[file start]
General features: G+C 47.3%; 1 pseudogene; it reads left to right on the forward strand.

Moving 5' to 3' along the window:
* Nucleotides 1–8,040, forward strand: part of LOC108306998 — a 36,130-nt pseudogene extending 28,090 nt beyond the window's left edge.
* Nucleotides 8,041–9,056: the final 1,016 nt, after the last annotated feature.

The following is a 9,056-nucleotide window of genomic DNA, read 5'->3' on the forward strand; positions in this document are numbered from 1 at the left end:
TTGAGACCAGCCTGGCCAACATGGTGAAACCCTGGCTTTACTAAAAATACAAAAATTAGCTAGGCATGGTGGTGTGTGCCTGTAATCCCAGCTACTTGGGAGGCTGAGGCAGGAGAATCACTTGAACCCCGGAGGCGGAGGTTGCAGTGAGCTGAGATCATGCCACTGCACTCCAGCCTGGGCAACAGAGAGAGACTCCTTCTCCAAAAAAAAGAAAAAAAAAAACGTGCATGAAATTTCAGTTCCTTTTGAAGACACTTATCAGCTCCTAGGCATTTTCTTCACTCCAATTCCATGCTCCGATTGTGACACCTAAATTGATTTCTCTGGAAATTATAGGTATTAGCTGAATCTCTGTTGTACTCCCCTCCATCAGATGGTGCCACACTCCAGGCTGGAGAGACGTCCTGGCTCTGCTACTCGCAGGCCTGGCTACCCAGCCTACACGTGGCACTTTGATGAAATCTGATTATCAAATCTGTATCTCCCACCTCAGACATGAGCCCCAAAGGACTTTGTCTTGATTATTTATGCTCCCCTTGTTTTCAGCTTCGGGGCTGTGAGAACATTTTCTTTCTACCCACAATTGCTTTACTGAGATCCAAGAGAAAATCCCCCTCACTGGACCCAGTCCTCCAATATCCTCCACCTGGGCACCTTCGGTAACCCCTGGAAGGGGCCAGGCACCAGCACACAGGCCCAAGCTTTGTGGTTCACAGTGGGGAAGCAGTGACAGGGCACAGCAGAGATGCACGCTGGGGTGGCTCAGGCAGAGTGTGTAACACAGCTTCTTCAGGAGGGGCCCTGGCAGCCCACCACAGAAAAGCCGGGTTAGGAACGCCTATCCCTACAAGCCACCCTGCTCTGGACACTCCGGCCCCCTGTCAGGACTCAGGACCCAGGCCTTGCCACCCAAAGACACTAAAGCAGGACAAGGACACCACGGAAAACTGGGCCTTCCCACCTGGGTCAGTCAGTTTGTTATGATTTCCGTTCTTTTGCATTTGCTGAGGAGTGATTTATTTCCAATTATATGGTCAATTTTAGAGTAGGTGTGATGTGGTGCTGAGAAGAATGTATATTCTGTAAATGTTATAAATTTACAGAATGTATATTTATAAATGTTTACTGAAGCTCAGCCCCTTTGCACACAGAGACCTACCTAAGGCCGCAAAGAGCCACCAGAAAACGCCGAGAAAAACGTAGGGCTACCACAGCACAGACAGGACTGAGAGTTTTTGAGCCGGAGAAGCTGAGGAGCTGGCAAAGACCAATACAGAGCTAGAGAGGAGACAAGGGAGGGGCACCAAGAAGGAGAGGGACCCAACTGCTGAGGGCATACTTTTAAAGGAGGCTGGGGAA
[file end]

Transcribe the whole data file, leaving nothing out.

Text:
General features: G+C 47.3%; 1 pseudogene; it reads left to right on the forward strand.

Moving 5' to 3' along the window:
* Nucleotides 1–8,040, forward strand: part of LOC108306998 — a 36,130-nt pseudogene extending 28,090 nt beyond the window's left edge.
* Nucleotides 8,041–9,056: the final 1,016 nt, after the last annotated feature.

The following is a 9,056-nucleotide window of genomic DNA, read 5'->3' on the forward strand; positions in this document are numbered from 1 at the left end:
TTGAGACCAGCCTGGCCAACATGGTGAAACCCTGGCTTTACTAAAAATACAAAAATTAGCTAGGCATGGTGGTGTGTGCCTGTAATCCCAGCTACTTGGGAGGCTGAGGCAGGAGAATCACTTGAACCCCGGAGGCGGAGGTTGCAGTGAGCTGAGATCATGCCACTGCACTCCAGCCTGGGCAACAGAGAGAGACTCCTTCTCCAAAAAAAAGAAAAAAAAAAACGTGCATGAAATTTCAGTTCCTTTTGAAGACACTTATCAGCTCCTAGGCATTTTCTTCACTCCAATTCCATGCTCCGATTGTGACACCTAAATTGATTTCTCTGGAAATTATAGGTATTAGCTGAATCTCTGTTGTACTCCCCTCCATCAGATGGTGCCACACTCCAGGCTGGAGAGACGTCCTGGCTCTGCTACTCGCAGGCCTGGCTACCCAGCCTACACGTGGCACTTTGATGAAATCTGATTATCAAATCTGTATCTCCCACCTCAGACATGAGCCCCAAAGGACTTTGTCTTGATTATTTATGCTCCCCTTGTTTTCAGCTTCGGGGCTGTGAGAACATTTTCTTTCTACCCACAATTGCTTTACTGAGATCCAAGAGAAAATCCCCCTCACTGGACCCAGTCCTCCAATATCCTCCACCTGGGCACCTTCGGTAACCCCTGGAAGGGGCCAGGCACCAGCACACAGGCCCAAGCTTTGTGGTTCACAGTGGGGAAGCAGTGACAGGGCACAGCAGAGATGCACGCTGGGGTGGCTCAGGCAGAGTGTGTAACACAGCTTCTTCAGGAGGGGCCCTGGCAGCCCACCACAGAAAAGCCGGGTTAGGAACGCCTATCCCTACAAGCCACCCTGCTCTGGACACTCCGGCCCCCTGTCAGGACTCAGGACCCAGGCCTTGCCACCCAAAGACACTAAAGCAGGACAAGGACACCACGGAAAACTGGGCCTTCCCACCTGGGTCAGTCAGTTTGTTATGATTTCCGTTCTTTTGCATTTGCTGAGGAGTGATTTATTTCCAATTATATGGTCAATTTTAGAGTAGGTGTGATGTGGTGCTGAGAAGAATGTATATTCTGTAAATGTTATAAATTTACAGAATGTATATTTATAAATGTTTACTGAAGCTCAGCCCCTTTGCACACAGAGACCTACCTAAGGCCGCAAAGAGCCACCAGAAAACGCCGAGAAAAACGTAGGGCTACCACAGCACAGACAGGACTGAGAGTTTTTGAGCCGGAGAAGCTGAGGAGCTGGCAAAGACCAATACAGAGCTAGAGAGGAGACAAGGGAGGGGCACCAAGAAGGAGAGGGACCCAACTGCTGAGGGCATACTTTTAAAGGAGGCTGGGGAA